He tells himself that Robert Falcon Scott walked thousands of miles to the South Pole with frozen feet. Then he remembers Scott never made it back. Knox’s head is tucked into his chest and the patches of hair sticking out of his beanie are stiff and white. He peers into the distance every now and again but the view doesn’t change. Where is the rope, for Christ’s sake? When Knox thinks he’s done a full circuit, he stops, but there’s no way of telling if he has returned to his starting point. He pants, exhausted. Perhaps he should build a snow cave, as all deep-fielders are trained to do, but he doesn’t have a shovel or ice axe, and his hands are useless. Suddenly, he feels on fire all over and claws at his fleece, trying to remove it. But he can’t even grip the hem.

Like a match, his strength flares ever so briefly and then vanishes.

He wakes with a start. How long has he been lying here? Minutes? Hours? The snow build-up is now a blanket over him. He pulls his knees to his chest, curling himself painfully into a foetal position.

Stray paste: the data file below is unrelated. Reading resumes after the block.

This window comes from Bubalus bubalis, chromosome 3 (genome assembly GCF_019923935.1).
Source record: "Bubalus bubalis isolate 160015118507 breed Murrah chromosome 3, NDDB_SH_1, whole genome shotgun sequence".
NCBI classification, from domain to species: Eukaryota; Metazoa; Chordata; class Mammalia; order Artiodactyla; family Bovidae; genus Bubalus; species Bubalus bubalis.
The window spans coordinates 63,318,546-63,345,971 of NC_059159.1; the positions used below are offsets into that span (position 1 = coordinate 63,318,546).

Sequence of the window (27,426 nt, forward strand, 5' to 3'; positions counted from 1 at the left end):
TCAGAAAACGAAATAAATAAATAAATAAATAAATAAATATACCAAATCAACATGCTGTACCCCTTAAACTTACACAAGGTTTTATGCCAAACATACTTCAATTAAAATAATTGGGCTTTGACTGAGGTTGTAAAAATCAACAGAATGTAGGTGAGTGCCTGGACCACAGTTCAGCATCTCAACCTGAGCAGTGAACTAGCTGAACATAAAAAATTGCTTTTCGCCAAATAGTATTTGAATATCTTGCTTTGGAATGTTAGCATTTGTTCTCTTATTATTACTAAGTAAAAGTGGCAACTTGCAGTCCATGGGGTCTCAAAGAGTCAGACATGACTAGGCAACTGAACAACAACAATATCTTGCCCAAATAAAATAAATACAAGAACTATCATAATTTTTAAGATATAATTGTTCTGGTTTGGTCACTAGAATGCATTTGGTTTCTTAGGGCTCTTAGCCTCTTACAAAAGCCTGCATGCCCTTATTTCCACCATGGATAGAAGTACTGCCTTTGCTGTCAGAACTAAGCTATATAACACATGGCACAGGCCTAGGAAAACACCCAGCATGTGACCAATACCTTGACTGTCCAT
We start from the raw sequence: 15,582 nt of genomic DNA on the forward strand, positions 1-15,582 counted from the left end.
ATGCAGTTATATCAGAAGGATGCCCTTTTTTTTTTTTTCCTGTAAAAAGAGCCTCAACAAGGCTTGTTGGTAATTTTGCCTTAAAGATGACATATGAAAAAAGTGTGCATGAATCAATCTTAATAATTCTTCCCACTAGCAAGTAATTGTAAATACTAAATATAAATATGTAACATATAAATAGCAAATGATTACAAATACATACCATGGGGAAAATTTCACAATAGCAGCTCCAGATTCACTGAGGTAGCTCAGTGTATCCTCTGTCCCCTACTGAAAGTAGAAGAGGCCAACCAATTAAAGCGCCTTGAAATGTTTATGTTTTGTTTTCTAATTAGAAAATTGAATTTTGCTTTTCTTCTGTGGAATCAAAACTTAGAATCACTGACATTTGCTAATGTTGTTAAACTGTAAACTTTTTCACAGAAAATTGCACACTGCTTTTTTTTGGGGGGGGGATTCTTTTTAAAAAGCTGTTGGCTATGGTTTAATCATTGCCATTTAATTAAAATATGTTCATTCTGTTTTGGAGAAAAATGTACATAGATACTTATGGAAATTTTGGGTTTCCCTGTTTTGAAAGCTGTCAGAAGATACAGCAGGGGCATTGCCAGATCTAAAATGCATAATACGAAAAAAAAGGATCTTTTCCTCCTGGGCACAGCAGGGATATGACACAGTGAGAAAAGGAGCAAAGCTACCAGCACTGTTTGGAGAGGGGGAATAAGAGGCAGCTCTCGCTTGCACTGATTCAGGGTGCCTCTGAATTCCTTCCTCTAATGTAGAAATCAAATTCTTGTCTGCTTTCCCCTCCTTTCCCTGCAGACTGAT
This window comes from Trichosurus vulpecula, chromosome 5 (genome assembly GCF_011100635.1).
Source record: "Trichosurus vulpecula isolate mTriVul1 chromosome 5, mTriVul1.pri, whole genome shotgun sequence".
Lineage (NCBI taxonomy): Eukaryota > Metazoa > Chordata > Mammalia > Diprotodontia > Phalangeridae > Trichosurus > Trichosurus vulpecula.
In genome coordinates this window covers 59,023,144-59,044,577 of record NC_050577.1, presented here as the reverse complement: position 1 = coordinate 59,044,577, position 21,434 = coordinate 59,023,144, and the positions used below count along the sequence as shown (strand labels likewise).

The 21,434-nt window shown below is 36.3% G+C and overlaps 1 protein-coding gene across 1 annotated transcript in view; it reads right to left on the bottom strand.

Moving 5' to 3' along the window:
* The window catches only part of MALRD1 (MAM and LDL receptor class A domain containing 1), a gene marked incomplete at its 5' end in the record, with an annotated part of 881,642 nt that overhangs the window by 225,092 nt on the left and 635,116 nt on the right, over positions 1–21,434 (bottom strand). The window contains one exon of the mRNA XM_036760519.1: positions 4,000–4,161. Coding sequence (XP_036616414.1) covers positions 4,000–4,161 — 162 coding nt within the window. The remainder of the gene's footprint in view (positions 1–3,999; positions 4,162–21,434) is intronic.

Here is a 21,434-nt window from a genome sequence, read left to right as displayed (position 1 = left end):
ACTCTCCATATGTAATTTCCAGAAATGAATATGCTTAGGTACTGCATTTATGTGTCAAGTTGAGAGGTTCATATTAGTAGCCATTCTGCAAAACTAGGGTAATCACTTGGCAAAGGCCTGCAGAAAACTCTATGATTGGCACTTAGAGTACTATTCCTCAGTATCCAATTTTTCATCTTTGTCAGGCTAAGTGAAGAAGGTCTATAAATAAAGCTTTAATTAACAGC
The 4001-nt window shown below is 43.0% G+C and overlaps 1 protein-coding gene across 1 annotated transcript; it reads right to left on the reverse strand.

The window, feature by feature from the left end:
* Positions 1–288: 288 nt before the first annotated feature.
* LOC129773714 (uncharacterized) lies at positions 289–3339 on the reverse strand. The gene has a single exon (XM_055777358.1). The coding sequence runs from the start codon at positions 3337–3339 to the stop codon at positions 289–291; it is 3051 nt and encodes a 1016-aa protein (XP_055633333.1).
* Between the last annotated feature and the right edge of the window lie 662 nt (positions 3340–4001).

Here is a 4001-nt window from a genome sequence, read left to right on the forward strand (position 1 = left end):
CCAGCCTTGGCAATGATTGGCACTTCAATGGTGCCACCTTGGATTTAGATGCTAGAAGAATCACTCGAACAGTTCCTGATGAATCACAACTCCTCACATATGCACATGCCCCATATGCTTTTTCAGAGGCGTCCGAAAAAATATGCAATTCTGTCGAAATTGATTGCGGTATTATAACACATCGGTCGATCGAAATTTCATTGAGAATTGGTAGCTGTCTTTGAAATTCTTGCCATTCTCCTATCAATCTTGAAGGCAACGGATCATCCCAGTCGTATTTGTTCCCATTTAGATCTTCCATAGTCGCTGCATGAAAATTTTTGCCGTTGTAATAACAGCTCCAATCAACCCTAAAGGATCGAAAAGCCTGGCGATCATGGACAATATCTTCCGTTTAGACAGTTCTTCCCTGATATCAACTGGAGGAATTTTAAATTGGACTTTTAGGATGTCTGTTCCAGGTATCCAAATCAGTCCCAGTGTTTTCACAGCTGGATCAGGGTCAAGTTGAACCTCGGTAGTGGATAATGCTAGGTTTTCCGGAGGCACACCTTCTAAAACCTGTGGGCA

He chuckles. What a tit! He’s going to get such a ribbing when they find him, lost only a few feet from the camp. He’ll never live it down. Oh well. Story of his life: always the butt of jokes. He isn’t shivering any more and feels warm and cosy. Yushkov will know he’s missing. They’ll be looking for him. He’s so tired. Tired and numb. He can’t hear the wind any more.

When he closes his eyes, everything is peaceful. Knox hears his mother tell him it’ll be all right. She’s reported his bullying to the headmaster. His school blazer is ripped, but she’s not cross. His head in her lap, she brushes his long fringe from his eyes. As long as she keeps holding him, he isn’t afraid.

Tuesday 24 January 2017

White Lies & Wishes by Cathy Bramley

Published by Corgi on January 26, 2017

A new Cathy Bramley book is always something to look forward to. White Lies & Wishes is not a four-part novel like many of Cathy’s other books and it was a nice change to not have to wait for the next part because once I’ve finished one book from Cathy, I’m always eager to read another. This book focuses on three different women, Carrie, Sarah and Jo, who very quickly become friends and make plans to each change an aspect of their lives.

By the end of the first chapter, I was already excited to see how the friendship of Carrie, Sarah and Jo would develop and where the story would take them. They weren’t best of friends from the moment they met though there was a connection there between the three of them. As the story develops, they are still getting to know each other, just like the reader is getting to know them. I struggled to pick a favourite and it took me a while to really warm to any of them. I did like all three of them but I was more interested to learn about their “white lies” and the secrets they were keeping.